Whether scrambled with avocado on toast, poached with asparagus or boiled with whole-wheat soldiers, it’s hard to resist the lure of a perfectly cooked egg for breakfast.
They’re easy to whip up and are a tasty addition to lots of different dishes and but there’s still a lot of confusion about whether eggs are harmful or healthy. Here, we ask Rob Hobson, head of nutrition at Healthspan to weigh in on the debate.
Why do people think that eggs are bad for our health?
Eggs have had a bad reputation in the past; namely, the golden yolks. Fears around chicken eggs date back to the 1970s, during the so-called ‘low-cholesterol’ craze that saw people switch out their usual breakfast foods for low-fat diet products.
During this time, egg yolks were considered unhealthy because they were thought to contain large amounts of dietary cholesterol, with experts warning that eating too much could raise your risk of heart disease.
The average large egg contains around 200mg of dietary cholesterol, and previous guidelines advised limiting the number of eggs you eat to three to four a week to stay within healthy limits.
However, since around 2000, major world and UK health organisations have changed their advice on eggs, following research that revealed that dietary cholesterol in eggs does not adversely affect cholesterol levels in the blood.
Current research shows that for most healthy people, cholesterol in food has a much smaller effect on blood levels of total cholesterol and LDL cholesterol (the harmful type), especially when compared with saturated fatty acids found in food.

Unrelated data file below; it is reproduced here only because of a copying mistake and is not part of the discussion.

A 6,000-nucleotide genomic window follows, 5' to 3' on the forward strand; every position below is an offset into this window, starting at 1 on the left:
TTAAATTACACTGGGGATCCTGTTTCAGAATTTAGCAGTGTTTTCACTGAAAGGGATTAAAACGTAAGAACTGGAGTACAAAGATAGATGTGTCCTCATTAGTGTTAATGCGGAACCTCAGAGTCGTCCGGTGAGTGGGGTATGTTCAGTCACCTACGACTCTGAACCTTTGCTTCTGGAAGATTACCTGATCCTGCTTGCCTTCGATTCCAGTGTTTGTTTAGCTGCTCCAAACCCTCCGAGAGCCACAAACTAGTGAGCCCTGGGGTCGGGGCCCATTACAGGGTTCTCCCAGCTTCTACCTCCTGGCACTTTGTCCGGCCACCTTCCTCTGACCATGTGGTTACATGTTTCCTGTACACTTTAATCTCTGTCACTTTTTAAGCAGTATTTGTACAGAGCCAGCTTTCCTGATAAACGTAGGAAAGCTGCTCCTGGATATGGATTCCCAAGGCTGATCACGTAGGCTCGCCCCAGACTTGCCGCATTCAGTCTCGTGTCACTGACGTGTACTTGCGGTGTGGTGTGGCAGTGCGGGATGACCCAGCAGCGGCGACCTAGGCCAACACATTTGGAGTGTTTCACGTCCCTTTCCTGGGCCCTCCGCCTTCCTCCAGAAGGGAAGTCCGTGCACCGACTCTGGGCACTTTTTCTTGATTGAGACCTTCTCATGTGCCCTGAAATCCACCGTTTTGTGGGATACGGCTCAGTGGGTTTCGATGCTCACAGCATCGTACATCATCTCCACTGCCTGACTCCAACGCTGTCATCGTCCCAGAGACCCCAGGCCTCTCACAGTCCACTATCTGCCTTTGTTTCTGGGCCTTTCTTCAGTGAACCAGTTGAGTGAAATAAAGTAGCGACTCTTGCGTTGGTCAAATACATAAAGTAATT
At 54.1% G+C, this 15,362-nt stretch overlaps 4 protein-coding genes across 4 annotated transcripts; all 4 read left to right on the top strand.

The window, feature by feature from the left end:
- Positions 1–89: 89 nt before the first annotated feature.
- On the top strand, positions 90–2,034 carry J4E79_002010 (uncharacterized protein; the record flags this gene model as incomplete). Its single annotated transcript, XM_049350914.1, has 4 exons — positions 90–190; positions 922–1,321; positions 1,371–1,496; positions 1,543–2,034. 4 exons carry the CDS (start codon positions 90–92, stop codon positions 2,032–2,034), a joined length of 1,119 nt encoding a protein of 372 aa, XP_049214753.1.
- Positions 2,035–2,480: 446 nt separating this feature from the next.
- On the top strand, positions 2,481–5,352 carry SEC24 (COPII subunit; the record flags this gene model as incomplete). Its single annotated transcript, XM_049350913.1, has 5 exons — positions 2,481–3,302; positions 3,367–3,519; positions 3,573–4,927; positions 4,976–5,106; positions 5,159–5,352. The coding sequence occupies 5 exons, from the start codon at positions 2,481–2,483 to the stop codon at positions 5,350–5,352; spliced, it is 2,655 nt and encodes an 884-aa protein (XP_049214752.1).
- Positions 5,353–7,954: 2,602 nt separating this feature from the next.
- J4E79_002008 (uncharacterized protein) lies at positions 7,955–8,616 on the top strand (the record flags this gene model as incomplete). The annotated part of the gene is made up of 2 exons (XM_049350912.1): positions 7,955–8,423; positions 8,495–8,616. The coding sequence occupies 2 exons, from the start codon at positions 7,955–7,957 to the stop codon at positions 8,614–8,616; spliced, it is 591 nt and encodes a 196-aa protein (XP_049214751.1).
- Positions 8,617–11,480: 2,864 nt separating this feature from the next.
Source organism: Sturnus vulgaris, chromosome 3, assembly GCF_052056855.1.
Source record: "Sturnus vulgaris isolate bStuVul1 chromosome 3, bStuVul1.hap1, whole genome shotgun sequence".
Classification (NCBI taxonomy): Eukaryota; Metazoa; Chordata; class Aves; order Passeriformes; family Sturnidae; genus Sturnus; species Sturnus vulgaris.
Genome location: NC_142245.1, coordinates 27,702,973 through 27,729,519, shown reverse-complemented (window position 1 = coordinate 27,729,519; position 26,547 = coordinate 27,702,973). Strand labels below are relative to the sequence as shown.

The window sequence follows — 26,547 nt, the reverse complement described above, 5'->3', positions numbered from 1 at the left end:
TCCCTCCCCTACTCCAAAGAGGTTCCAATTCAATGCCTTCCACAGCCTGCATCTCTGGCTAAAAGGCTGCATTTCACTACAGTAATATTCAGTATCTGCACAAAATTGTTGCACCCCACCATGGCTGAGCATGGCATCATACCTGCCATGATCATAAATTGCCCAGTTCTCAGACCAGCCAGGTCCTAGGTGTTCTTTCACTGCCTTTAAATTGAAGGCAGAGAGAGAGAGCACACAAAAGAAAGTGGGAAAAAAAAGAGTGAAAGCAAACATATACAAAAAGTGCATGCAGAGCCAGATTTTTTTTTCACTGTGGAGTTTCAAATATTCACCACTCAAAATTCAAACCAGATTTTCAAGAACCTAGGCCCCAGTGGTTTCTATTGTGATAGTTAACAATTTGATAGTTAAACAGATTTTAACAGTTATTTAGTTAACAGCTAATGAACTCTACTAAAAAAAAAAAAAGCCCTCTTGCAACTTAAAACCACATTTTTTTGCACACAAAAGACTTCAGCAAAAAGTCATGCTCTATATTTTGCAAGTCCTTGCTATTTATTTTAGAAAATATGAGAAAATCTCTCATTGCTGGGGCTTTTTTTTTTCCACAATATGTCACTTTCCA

Eggs are, in fact, low in saturated fat and the British Heart Foundation now says that moderate egg consumption – up to one a day – does not increase heart disease risk in healthy individuals. In fact, it’s the saturated fat in accompanying breakfast foods like cheese and bacon that we should actually be worried about.
What does a nutritionist say?
“Health experts once recommended we limit our egg consumption because of their high cholesterol content, which is found in the yolk,” says Mr Hobson. “This advice has since changed as it has become clear that blood cholesterol levels are less influenced by cholesterol containing foods.
“Eating naturally high-cholesterol foods such as eggs doesn’t mean you will have raised blood cholesterol. Your liver produces cholesterol in large amounts as it is a necessary nutrient for the cells in your body (it’s also involved in producing vitamin D, steroid hormones and bile acids that digest fat). In the presence of dietary cholesterol, the liver simply produces less.”
Mr Hobson says that egg yolks are both high in protein and contain many micronutrients that are essential to good health. Even better? Nutrients found in egg yolk include calcium, iron, magnesium, phosphorus, potassium and zinc.
“Egg yolks also contain the antioxidant compounds called lutein and zeaxanthin that have been shown to be beneficial for eye health by reducing the risk of age-related macular degeneration,” he says. “You will also find a source of choline in egg yolks, which is important for brain health.”
These spherical nutrient powerhouses are also one of the few foods that contain a natural source of vitamin D. “Although levels of vitamin D in egg yolks is not huge, it still contributes to your overall intake,” says Mr Hobson, “which may be particularly useful during the winter months when there is a lack of strong sunshine.”
In short? Enjoy your eggs. They’re a good choice as part of a healthy, balanced diet. However, it’s best to avoid frying them, as that can increase their fat content by 50 per cent. The healthiest choice would be to boil or poach them without added salt, and if you fancy them scrambled? Skip the butter and use low-fat milk instead of cream.
How do you like your eggs? Are they a daily staple for you or more of a treat?
– With PA
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